Shadal quotes what is probably the most historically interesting comment in this commentary. Rabbenu Yonah, commenting in his commentary on the Rif to Berachos 13a, had written that the custom is that the women pray in other languages (= not in Hebrew). He gave an explanation according to the French rabbis. On this, R. Shlomo Shaar Aryeh suggests a different, historical reason:
"It is possible to give a reason for this, because necessity is the mother of invention: average women are not learned enough to learn the prayers by heart in Hebrew like men. In earlier times there was no printing, so they would teach women the prayers by heart in the vernacular, because it is much easier to learn it that way. This continued for awhile even after printing was invented, and the original custom was maintained. However nowadays when the problem has been addressed through siddurim which are printed quite easily, by far the majority of women pray (in a siddur) according to the fixed Hebrew text. However it seems to me that the original custom was very proper and beautiful, because that way they knew what they were saying. But now that they pray in Hebrew most of them are just chirping, and they have no idea what they're chirping."Wow! Although it would be great to have an exact date when this was written, here we see history happening before our eyes. In the time of this writing most Italian Jewish women had siddurim and learned to read Hebrew. But apparently some women continued the earlier custom, which was the practice out of necessity before printing: they prayed in Italian from memory. Why were women taught to pray in Italian? Because most people had no text to read the prayers from. Books were expensive. So most people had to memorize the prayers. Since most women didn't understand Hebrew, it was obviously easier for them to learn to pray by heart in the language they spoke. Men, on the other hand, understood Hebrew (or at least were in synagogue constantly so they heard the prayers all the time) so they would memorize the prayers in Hebrew. This changed with printing. Now praying wasn't a matter of memory, but reading. So the women could learn to read and most of them in his time no longer prayed in Italian from memory, but in Hebrew from a siddur - but without understanding their prayers!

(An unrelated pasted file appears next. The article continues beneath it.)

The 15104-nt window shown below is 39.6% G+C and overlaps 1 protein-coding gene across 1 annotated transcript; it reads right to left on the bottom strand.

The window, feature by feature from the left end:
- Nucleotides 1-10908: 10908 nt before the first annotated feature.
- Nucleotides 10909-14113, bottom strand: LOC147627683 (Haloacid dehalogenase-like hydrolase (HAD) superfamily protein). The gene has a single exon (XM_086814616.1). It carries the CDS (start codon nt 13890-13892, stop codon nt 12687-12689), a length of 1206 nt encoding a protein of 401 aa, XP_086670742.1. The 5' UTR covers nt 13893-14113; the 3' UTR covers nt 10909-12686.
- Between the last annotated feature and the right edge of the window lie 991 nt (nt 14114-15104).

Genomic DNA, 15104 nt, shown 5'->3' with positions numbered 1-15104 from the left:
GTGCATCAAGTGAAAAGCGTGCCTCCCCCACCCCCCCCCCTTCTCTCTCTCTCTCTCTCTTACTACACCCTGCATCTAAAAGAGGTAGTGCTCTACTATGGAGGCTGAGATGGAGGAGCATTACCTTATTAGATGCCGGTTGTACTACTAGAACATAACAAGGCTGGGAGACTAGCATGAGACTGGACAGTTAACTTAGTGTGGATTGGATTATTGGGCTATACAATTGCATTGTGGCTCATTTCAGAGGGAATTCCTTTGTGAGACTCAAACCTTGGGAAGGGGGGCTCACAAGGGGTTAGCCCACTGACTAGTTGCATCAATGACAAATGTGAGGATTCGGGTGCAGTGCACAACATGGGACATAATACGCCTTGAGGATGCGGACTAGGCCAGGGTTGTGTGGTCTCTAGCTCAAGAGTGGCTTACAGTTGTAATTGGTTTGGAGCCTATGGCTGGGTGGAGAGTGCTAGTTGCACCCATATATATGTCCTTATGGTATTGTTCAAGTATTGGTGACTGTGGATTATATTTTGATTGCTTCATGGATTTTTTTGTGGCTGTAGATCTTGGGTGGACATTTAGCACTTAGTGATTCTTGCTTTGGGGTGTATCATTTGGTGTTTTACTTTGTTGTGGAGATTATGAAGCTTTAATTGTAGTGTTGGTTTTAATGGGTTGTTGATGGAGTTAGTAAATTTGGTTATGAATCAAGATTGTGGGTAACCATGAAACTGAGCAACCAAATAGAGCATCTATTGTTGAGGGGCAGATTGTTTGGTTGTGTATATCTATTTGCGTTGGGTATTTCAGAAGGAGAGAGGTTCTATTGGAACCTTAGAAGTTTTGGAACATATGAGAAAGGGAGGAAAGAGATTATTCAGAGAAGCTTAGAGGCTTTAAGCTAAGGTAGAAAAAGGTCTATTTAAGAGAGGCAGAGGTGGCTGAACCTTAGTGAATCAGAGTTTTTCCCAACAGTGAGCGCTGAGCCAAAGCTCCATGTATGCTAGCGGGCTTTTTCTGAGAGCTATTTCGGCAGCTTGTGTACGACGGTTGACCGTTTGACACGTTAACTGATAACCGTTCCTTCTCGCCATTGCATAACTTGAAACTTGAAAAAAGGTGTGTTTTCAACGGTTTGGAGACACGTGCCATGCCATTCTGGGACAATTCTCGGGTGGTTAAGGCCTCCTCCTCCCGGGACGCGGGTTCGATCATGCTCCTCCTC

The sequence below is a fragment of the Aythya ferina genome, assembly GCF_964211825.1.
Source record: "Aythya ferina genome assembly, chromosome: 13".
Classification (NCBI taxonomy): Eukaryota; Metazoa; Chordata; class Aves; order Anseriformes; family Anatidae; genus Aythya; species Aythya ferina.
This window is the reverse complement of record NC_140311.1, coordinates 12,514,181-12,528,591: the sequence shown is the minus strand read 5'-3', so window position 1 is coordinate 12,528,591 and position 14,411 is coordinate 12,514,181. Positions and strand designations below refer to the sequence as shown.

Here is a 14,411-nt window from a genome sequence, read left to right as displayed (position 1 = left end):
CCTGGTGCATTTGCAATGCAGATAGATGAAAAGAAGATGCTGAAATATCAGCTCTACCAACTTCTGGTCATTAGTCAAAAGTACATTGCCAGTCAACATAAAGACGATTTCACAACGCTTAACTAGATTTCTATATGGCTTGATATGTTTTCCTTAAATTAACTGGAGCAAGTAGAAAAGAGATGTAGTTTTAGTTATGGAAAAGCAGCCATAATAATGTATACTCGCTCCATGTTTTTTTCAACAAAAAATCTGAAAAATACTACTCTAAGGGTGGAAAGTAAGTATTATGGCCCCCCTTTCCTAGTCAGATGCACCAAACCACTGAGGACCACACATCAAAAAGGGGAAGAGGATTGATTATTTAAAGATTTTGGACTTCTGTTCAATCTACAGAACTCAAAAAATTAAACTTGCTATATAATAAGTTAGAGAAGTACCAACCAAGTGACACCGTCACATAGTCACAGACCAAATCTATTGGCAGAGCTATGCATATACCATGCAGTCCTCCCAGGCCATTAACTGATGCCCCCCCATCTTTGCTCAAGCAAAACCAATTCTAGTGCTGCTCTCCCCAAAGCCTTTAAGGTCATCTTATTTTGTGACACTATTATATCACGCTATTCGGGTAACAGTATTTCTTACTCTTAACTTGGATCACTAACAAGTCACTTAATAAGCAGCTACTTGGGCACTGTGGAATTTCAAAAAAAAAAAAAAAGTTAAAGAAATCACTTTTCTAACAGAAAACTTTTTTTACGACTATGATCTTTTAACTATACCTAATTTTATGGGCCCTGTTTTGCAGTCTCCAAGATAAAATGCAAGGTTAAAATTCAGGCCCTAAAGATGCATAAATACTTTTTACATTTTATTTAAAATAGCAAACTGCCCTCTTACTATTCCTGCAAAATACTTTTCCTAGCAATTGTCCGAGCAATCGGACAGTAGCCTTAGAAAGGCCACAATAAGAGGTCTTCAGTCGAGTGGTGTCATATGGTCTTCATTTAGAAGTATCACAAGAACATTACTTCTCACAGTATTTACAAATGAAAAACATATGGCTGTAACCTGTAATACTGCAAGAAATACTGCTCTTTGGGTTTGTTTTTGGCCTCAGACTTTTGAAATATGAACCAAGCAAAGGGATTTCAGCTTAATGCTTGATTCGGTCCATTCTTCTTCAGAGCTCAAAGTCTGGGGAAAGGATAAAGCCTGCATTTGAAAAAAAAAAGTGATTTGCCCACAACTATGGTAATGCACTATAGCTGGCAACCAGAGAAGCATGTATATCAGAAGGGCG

Shadal writes 9a, but he is not referring to the Gemara. He is referring to an early printed edition of the Rif, presumably the 1521 Venice edition. However, I checked and in this edition it's actually on page 8a-8b, so he was off slightly. In our own "standard" Rif printed at the back of the Vilna Shas it is on page 18a, first column.